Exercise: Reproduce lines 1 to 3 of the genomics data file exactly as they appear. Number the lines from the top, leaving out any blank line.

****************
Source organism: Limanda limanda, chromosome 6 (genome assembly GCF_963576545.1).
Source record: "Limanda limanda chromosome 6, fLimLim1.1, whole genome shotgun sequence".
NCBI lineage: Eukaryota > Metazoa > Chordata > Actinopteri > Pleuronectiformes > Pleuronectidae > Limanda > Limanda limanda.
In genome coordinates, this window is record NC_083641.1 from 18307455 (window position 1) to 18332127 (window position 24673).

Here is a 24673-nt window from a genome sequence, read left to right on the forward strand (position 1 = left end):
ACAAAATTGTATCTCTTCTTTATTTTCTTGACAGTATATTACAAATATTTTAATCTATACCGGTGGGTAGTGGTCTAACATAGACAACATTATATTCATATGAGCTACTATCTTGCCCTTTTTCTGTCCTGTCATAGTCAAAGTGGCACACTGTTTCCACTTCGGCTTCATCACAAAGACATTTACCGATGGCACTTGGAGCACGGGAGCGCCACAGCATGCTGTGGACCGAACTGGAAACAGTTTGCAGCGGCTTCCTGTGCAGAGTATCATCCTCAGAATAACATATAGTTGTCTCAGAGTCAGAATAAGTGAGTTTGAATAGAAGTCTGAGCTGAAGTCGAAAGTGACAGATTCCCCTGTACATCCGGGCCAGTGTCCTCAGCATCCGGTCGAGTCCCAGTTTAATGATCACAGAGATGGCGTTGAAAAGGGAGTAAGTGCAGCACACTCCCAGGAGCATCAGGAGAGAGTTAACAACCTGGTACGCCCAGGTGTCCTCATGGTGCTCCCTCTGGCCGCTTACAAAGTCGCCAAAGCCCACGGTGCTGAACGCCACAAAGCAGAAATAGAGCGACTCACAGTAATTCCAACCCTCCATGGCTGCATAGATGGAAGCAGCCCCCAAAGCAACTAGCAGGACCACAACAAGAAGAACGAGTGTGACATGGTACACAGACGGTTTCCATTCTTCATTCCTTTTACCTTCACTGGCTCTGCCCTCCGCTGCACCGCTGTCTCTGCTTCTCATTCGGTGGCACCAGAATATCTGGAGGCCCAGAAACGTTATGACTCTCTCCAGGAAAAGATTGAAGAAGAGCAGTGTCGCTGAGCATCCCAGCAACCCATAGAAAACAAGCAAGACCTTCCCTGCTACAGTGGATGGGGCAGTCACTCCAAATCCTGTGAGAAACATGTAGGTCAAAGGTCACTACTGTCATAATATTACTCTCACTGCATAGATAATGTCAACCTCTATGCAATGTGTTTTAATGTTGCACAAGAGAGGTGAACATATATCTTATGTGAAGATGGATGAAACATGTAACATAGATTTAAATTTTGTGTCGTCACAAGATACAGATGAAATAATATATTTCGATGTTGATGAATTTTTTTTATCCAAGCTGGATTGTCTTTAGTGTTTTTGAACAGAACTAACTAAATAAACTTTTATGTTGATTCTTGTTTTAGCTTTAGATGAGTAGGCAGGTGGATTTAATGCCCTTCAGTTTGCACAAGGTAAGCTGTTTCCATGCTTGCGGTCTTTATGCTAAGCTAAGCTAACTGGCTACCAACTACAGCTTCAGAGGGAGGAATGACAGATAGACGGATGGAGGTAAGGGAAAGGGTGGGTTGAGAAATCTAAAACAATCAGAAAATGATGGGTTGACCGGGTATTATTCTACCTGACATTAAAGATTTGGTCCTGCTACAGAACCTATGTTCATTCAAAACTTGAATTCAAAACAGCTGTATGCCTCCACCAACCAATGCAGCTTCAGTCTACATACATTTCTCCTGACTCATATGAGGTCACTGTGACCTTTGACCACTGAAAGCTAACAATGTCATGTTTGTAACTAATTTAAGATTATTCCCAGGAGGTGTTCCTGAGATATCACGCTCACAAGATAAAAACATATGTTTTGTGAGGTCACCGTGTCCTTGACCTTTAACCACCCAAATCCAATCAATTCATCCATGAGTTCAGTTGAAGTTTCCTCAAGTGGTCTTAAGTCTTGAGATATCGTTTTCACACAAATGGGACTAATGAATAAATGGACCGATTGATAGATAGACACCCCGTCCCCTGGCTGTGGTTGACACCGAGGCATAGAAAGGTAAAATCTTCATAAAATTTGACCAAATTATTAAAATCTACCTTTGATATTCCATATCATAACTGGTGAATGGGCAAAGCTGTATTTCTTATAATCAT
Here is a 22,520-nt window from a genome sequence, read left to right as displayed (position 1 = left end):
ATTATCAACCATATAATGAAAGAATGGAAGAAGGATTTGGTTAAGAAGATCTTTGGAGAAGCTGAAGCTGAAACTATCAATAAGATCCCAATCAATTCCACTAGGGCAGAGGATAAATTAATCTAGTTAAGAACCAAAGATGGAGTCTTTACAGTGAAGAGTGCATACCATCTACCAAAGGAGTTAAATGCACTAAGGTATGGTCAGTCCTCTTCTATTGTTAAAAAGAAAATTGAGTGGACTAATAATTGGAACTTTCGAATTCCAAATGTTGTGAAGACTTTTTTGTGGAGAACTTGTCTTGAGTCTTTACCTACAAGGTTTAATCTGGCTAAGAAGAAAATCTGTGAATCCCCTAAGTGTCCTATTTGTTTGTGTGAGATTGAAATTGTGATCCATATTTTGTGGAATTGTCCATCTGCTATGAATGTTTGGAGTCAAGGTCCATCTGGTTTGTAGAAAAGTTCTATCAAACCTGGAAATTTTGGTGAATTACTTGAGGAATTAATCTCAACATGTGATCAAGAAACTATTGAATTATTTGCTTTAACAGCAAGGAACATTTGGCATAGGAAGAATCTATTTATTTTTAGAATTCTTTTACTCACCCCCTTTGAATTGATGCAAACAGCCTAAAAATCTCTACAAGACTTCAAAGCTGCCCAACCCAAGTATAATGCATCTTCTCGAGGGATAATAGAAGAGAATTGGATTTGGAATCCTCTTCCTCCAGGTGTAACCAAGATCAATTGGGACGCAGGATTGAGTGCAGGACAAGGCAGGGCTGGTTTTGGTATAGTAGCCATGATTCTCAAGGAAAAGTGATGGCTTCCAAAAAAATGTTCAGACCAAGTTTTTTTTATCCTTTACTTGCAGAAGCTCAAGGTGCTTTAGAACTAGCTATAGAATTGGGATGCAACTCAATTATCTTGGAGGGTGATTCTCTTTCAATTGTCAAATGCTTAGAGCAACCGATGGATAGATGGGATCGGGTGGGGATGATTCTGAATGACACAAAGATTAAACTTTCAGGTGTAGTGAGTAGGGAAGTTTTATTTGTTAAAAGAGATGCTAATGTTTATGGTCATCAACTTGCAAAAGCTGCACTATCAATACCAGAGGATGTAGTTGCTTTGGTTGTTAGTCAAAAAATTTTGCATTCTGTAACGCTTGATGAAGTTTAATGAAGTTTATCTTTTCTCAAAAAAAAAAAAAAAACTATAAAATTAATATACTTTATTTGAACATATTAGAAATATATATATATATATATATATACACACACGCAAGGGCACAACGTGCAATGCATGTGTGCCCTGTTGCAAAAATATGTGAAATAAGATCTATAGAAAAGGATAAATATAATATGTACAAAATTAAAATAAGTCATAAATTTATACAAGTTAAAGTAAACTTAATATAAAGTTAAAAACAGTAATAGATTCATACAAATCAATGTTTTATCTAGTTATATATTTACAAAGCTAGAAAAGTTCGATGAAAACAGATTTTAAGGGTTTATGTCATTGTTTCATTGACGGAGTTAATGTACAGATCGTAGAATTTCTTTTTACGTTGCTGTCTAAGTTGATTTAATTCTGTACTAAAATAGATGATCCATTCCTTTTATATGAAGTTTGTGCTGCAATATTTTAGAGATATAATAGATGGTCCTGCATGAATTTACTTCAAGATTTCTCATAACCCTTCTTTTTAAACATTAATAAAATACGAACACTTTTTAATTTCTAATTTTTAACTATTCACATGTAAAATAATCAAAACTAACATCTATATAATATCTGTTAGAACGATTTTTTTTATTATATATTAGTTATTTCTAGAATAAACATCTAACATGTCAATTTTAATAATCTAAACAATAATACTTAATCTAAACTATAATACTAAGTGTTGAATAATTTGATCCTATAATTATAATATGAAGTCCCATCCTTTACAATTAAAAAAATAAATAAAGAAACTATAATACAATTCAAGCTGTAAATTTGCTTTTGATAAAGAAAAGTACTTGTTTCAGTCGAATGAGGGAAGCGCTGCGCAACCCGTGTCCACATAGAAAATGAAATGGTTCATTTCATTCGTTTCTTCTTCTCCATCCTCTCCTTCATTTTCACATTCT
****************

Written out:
Source organism: Limanda limanda, chromosome 6 (genome assembly GCF_963576545.1).
Source record: "Limanda limanda chromosome 6, fLimLim1.1, whole genome shotgun sequence".
NCBI lineage: Eukaryota > Metazoa > Chordata > Actinopteri > Pleuronectiformes > Pleuronectidae > Limanda > Limanda limanda.